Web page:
BALTIMORE (CNS) — The accomplishment of winning the Super Bowl in February 2013 as the head coach of the Baltimore Ravens gave John Harbaugh a crowning achievement in football, but he relied on his Catholic faith to guide him and his players through a series of potentially spirit-crushing events during the past year.
The worst was a nighttime phone call about a catastrophic off-season accident that caused severe head trauma to one of his promising young players, 23-year-old Tray Walker. The March 17 call caused Harbaugh a sleepless night but he reached out to his team the next morning before Walker died by writing an open letter that urged them to develop a spiritual life, to live with purpose and to consider the risks when making decisions.
Harbaugh shared with his players that he viewed them as sons and wanted to offer guidance about how to live and to look after their loved ones. His deeply held religious beliefs had intensified during the past year as he prayed for the words to speak to his team during the 2015 football season when major injuries to key players led to a number of close losses as the perennial playoff-contending team had a 5-11 record.
Johnny Shelton, the Ravens’ nondenominational team chaplain, witnessed Harbaugh “grow spiritually” during the season and said that his players responded to their coach’s messages as he sought to prepare them each week. In a society where political correctness causes leaders to shy away from acknowledging God’s role in their lives, Harbaugh humbled himself in giving passionate, Scripture-based locker room talks to keep his team focused on putting aside setbacks and seizing new opportunities, Shelton added.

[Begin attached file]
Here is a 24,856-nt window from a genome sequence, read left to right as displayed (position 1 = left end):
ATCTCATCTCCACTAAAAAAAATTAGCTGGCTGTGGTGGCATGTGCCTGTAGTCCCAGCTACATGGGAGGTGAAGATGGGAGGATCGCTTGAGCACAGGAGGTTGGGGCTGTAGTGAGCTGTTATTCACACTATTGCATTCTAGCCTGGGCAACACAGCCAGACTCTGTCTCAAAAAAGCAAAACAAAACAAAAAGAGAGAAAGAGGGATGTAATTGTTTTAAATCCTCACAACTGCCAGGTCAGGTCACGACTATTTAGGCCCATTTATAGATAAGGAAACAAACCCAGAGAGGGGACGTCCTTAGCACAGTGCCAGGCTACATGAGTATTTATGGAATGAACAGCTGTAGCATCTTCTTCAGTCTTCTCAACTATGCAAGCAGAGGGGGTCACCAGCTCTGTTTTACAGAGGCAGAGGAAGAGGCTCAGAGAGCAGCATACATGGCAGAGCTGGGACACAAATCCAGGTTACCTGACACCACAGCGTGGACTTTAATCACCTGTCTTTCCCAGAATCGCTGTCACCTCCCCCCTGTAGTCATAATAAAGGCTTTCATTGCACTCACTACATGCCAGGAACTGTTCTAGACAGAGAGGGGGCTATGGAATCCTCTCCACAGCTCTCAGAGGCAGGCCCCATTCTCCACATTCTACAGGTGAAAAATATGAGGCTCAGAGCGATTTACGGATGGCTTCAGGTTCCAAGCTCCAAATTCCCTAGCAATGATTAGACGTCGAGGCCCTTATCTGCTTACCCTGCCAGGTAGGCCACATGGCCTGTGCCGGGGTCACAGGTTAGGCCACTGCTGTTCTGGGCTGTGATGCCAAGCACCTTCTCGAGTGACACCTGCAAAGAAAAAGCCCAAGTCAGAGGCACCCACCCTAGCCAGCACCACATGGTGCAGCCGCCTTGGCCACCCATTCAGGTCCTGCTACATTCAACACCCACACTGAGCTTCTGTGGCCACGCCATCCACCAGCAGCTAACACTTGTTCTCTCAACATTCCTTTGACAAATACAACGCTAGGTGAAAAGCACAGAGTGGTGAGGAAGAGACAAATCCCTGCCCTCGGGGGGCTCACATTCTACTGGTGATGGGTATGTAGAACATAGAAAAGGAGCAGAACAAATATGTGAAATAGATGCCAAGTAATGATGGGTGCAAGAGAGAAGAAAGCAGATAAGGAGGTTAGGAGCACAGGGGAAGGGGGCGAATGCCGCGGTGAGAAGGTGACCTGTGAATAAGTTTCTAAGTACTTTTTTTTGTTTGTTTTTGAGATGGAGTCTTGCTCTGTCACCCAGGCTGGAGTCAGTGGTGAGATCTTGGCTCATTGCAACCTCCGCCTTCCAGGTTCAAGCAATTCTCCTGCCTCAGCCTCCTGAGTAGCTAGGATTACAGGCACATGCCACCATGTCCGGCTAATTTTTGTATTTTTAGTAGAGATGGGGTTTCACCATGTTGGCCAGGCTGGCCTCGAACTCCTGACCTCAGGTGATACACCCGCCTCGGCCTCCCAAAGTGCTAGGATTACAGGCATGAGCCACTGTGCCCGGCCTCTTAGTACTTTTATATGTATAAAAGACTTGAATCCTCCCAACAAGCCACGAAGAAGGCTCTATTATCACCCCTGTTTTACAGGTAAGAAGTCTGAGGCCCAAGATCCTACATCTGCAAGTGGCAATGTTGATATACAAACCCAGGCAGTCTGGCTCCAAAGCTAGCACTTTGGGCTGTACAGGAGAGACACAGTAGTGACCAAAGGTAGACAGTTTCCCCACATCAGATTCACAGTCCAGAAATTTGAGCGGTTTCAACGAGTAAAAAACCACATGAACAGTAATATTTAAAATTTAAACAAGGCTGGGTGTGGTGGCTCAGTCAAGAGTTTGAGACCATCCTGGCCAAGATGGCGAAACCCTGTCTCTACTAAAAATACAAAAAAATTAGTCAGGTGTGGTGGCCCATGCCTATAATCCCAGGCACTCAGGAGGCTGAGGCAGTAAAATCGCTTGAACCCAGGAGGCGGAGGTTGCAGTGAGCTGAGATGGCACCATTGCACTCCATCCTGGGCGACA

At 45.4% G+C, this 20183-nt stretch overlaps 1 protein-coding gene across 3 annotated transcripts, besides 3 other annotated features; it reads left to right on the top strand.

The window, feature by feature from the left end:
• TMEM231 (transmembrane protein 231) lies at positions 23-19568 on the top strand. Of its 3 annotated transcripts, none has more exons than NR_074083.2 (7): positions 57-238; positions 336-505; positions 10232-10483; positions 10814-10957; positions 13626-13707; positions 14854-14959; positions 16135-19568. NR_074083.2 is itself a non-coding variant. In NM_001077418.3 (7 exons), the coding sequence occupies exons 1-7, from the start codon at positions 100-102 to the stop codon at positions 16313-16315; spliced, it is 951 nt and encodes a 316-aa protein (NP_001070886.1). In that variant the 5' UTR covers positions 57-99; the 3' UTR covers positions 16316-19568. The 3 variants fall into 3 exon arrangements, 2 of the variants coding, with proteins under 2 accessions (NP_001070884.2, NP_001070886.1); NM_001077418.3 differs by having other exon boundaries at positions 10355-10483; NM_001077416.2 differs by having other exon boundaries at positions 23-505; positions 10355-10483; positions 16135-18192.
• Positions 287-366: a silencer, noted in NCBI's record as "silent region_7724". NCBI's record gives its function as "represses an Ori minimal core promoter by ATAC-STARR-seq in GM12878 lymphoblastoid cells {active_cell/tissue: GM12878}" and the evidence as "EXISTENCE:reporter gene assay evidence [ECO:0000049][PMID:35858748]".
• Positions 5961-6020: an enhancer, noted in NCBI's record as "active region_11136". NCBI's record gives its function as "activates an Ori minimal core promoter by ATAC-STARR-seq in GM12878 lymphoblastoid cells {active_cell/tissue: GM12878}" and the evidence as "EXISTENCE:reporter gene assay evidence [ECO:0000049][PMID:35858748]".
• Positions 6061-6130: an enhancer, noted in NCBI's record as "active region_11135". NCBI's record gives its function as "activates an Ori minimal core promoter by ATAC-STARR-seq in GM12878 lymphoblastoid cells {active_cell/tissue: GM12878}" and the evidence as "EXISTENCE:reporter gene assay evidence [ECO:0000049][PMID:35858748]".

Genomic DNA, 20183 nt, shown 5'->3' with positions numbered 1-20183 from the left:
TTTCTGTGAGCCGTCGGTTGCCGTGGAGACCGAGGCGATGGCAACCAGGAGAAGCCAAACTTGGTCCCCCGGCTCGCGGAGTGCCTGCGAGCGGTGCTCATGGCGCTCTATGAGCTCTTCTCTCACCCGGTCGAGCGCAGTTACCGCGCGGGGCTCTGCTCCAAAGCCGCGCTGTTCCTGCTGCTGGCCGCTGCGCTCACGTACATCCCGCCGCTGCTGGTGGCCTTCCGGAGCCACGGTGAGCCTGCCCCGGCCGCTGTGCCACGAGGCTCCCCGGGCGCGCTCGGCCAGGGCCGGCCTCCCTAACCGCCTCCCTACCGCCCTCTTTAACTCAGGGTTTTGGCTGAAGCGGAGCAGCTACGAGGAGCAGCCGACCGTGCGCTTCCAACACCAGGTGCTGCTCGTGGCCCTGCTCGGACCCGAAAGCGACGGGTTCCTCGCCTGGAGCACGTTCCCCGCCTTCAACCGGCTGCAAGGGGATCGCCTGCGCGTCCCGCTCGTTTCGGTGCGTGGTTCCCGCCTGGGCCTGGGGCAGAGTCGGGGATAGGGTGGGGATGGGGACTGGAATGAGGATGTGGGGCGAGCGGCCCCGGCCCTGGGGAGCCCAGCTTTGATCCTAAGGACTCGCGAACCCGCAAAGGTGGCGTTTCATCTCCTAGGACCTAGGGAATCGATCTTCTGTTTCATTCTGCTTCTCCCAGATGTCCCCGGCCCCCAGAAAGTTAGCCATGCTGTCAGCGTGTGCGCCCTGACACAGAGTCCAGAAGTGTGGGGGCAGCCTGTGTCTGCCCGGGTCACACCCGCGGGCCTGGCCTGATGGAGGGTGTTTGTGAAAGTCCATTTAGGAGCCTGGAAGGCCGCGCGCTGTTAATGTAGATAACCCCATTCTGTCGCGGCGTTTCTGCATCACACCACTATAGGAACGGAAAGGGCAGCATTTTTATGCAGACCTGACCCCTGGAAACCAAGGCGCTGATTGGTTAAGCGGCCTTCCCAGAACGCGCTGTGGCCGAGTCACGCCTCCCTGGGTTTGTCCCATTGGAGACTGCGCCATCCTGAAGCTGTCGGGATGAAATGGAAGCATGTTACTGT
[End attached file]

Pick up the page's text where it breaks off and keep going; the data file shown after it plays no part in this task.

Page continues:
“We will not blink,” Shelton recalled Harbaugh telling his players. “We will not flinch.”
Harbaugh also participates in a weekly bible study with other coaches on the team that focuses on preparing them to be “leaders of men,” Shelton said. Those sessions give Harbaugh and his fellow Ravens coaches a spiritual foundation to guide their players through challenging circumstances.
Harbaugh put his faith into action with the open letter to his players after Walker’s accident and included the following advice:
— Lead in your home. Take care of your family and yourself every single day.
— Please consider your actions and choices. There are always consequences. Choose who you allow to advise you. Consider the quality of the counsel you take. Put yourself in positions to succeed. Turn away from unnecessary and risky behavior.
— Be your own best friend. Do not be an enemy onto yourself. Turn away from trouble and harm. Walk away from foolish behavior. Ignore silly and unwise advice — you’ll know it when you see it.
— Get to know those people in your life who manage to walk free from the weight of self-created obstacles. Get close to those who have gone where you want to go, and have accomplished what you want to accomplish. Grow spiritually. Think about what and who you want to become.